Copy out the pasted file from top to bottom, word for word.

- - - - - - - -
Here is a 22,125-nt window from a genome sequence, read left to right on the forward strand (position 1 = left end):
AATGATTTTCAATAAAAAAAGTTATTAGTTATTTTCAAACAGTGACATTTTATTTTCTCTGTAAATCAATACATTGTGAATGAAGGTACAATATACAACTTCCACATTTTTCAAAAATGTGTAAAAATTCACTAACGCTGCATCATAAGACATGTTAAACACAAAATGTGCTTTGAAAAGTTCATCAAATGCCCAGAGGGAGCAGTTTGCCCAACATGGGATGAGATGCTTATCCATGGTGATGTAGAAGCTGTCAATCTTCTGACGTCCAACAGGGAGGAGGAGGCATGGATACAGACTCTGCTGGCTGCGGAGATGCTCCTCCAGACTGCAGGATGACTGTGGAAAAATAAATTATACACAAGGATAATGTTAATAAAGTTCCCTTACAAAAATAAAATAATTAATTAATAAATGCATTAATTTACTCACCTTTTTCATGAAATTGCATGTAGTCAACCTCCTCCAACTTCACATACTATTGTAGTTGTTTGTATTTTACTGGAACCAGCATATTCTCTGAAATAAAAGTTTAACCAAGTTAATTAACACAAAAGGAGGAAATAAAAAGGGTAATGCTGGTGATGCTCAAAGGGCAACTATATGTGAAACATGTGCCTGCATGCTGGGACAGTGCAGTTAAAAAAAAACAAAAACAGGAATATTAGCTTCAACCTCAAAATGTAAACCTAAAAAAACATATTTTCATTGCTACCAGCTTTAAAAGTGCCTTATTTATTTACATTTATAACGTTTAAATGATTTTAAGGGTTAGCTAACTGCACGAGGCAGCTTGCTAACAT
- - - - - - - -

Here is a 22,125-nt window from a genome sequence, read left to right on the forward strand (position 1 = left end):
AATGATTTTCAATAAAAAAAGTTATTAGTTATTTTCAAACAGTGACATTTTATTTTCTCTGTAAATCAATACATTGTGAATGAAGGTACAATATACAACTTCCACATTTTTCAAAAATGTGTAAAAATTCACTAACGCTGCATCATAAGACATGTTAAACACAAAATGTGCTTTGAAAAGTTCATCAAATGCCCAGAGGGAGCAGTTTGCCCAACATGGGATGAGATGCTTATCCATGGTGATGTAGAAGCTGTCAATCTTCTGACGTCCAACAGGGAGGAGGAGGCATGGATACAGACTCTGCTGGCTGCGGAGATGCTCCTCCAGACTGCAGGATGACTGTGGAAAAATAAATTATACACAAGGATAATGTTAATAAAGTTCCCTTACAAAAATAAAATAATTAATTAATAAATGCATTAATTTACTCACCTTTTTCATGAAATTGCATGTAGTCAACCTCCTCCAACTTCACATACTATTGTAGTTGTTTGTATTTTACTGGAACCAGCATATTCTCTGAAATAAAAGTTTAACCAAGTTAATTAACACAAAAGGAGGAAATAAAAAGGGTAATGCTGGTGATGCTCAAAGGGCAACTATATGTGAAACATGTGCCTGCATGCTGGGACAGTGCAGTTAAAAAAAAACAAAAACAGGAATATTAGCTTCAACCTCAAAATGTAAACCTAAAAAAACATATTTTCATTGCTACCAGCTTTAAAAGTGCCTTATTTATTTACATTTATAACGTTTAAATGATTTTAAGGGTTAGCTAACTGCACGAGGCAGCTTGCTAACAT